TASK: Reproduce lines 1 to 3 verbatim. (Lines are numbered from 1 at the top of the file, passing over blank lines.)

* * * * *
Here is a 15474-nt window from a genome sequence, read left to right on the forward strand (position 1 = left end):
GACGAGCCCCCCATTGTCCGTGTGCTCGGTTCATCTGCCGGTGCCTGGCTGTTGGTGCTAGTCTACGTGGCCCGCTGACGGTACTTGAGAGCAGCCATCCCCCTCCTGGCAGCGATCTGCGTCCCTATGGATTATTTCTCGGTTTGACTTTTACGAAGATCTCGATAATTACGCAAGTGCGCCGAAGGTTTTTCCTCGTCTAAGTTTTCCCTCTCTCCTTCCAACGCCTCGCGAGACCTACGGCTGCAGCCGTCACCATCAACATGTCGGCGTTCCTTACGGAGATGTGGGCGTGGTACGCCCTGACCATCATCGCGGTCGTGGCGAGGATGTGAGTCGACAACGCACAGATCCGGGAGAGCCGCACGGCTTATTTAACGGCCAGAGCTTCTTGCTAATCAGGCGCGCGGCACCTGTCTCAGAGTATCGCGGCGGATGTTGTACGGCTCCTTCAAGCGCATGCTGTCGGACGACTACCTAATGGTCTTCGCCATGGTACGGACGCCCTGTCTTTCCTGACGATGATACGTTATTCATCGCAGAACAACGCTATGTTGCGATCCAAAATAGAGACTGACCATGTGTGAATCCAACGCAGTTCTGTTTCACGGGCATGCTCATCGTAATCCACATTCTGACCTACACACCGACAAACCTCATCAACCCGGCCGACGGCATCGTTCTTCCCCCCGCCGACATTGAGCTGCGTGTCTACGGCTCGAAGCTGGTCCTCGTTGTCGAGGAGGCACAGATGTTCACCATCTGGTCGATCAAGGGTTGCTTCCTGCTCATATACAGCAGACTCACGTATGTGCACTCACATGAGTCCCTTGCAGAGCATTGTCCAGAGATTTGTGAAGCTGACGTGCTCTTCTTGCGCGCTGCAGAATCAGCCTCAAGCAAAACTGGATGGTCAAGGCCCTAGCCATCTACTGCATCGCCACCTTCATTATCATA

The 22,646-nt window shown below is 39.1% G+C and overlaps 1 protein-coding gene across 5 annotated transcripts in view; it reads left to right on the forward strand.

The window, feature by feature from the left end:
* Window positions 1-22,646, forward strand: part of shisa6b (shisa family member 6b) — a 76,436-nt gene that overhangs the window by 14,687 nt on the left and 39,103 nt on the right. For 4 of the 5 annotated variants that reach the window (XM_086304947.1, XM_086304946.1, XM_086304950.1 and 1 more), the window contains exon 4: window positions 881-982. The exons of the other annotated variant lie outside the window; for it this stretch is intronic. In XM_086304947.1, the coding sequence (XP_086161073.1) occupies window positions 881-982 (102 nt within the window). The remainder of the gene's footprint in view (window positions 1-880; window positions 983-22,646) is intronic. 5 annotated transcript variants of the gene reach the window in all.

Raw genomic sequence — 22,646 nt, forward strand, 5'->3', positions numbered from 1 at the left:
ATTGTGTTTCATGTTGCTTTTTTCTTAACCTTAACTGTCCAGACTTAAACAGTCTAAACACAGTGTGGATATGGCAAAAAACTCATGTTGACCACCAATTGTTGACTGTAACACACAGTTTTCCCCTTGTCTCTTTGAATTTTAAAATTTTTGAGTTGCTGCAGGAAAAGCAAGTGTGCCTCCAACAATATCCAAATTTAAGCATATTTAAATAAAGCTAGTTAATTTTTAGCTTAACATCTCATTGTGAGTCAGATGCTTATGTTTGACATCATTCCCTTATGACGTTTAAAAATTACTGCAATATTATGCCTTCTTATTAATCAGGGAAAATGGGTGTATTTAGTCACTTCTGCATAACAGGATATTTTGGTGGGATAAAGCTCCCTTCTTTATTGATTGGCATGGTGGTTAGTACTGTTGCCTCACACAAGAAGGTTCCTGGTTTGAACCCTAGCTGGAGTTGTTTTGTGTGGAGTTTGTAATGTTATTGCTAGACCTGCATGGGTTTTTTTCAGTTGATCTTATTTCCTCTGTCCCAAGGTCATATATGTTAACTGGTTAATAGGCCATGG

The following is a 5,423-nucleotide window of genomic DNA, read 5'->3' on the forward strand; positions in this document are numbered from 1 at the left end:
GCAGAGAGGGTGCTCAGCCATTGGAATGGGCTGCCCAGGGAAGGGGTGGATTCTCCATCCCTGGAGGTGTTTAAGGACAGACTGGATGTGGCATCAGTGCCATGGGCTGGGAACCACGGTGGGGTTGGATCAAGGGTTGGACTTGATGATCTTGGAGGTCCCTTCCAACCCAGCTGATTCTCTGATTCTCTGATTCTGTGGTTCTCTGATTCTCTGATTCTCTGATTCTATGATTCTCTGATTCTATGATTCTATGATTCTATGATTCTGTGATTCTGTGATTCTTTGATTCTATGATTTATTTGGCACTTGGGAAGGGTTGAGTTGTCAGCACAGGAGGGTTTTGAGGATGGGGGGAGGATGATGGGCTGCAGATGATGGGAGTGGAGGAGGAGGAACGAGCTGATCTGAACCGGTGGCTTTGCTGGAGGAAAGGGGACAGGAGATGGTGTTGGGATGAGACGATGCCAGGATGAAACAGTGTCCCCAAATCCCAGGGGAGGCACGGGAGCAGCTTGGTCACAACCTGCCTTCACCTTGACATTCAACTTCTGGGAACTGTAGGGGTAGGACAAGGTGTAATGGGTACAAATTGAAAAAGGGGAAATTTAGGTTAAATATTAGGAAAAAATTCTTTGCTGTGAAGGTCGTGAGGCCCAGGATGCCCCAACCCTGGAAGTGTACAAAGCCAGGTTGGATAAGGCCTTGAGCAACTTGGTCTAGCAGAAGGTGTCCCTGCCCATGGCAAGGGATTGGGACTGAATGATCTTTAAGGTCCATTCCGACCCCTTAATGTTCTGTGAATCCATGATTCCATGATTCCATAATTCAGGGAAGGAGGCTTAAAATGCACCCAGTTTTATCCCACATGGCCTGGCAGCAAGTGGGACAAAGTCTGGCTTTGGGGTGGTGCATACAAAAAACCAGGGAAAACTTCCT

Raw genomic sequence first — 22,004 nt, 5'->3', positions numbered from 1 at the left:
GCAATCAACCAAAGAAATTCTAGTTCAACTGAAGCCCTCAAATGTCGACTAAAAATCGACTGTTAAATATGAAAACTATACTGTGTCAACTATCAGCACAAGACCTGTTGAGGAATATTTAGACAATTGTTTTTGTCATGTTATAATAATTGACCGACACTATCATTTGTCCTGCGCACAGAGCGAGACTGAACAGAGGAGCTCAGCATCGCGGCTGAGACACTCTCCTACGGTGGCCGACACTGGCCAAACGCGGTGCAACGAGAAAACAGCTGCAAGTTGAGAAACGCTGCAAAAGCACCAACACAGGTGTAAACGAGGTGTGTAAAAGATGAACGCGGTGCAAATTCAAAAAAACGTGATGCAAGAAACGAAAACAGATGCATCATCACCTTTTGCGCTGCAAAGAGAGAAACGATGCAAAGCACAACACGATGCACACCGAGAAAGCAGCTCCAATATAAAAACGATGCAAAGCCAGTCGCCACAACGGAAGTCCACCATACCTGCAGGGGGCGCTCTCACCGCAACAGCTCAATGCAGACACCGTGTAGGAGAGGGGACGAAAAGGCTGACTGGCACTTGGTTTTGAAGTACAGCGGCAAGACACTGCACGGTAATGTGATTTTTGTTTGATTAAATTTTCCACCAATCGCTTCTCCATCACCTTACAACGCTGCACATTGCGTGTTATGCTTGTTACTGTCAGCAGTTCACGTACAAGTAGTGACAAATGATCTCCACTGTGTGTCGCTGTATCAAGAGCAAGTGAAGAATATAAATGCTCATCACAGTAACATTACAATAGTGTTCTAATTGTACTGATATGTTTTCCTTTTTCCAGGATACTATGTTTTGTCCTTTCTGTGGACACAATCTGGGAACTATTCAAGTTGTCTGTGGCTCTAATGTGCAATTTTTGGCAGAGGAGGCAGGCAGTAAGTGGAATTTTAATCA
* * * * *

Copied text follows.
Here is a 15474-nt window from a genome sequence, read left to right on the forward strand (position 1 = left end):
GACGAGCCCCCCATTGTCCGTGTGCTCGGTTCATCTGCCGGTGCCTGGCTGTTGGTGCTAGTCTACGTGGCCCGCTGACGGTACTTGAGAGCAGCCATCCCCCTCCTGGCAGCGATCTGCGTCCCTATGGATTATTTCTCGGTTTGACTTTTACGAAGATCTCGATAATTACGCAAGTGCGCCGAAGGTTTTTCCTCGTCTAAGTTTTCCCTCTCTCCTTCCAACGCCTCGCGAGACCTACGGCTGCAGCCGTCACCATCAACATGTCGGCGTTCCTTACGGAGATGTGGGCGTGGTACGCCCTGACCATCATCGCGGTCGTGGCGAGGATGTGAGTCGACAACGCACAGATCCGGGAGAGCCGCACGGCTTATTTAACGGCCAGAGCTTCTTGCTAATCAGGCGCGCGGCACCTGTCTCAGAGTATCGCGGCGGATGTTGTACGGCTCCTTCAAGCGCATGCTGTCGGACGACTACCTAATGGTCTTCGCCATGGTACGGACGCCCTGTCTTTCCTGACGATGATACGTTATTCATCGCAGAACAACGCTATGTTGCGATCCAAAATAGAGACTGACCATGTGTGAATCCAACGCAGTTCTGTTTCACGGGCATGCTCATCGTAATCCACATTCTGACCTACACACCGACAAACCTCATCAACCCGGCCGACGGCATCGTTCTTCCCCCCGCCGACATTGAGCTGCGTGTCTACGGCTCGAAGCTGGTCCTCGTTGTCGAGGAGGCACAGATGTTCACCATCTGGTCGATCAAGGGTTGCTTCCTGCTCATATACAGCAGACTCACGTATGTGCACTCACATGAGTCCCTTGCAGAGCATTGTCCAGAGATTTGTGAAGCTGACGTGCTCTTCTTGCGCGCTGCAGAATCAGCCTCAAGCAAAACTGGATGGTCAAGGCCCTAGCCATCTACTGCATCGCCACCTTCATTATCATA

The 22,646-nt window shown below is 39.1% G+C and overlaps 1 protein-coding gene across 5 annotated transcripts in view; it reads left to right on the forward strand.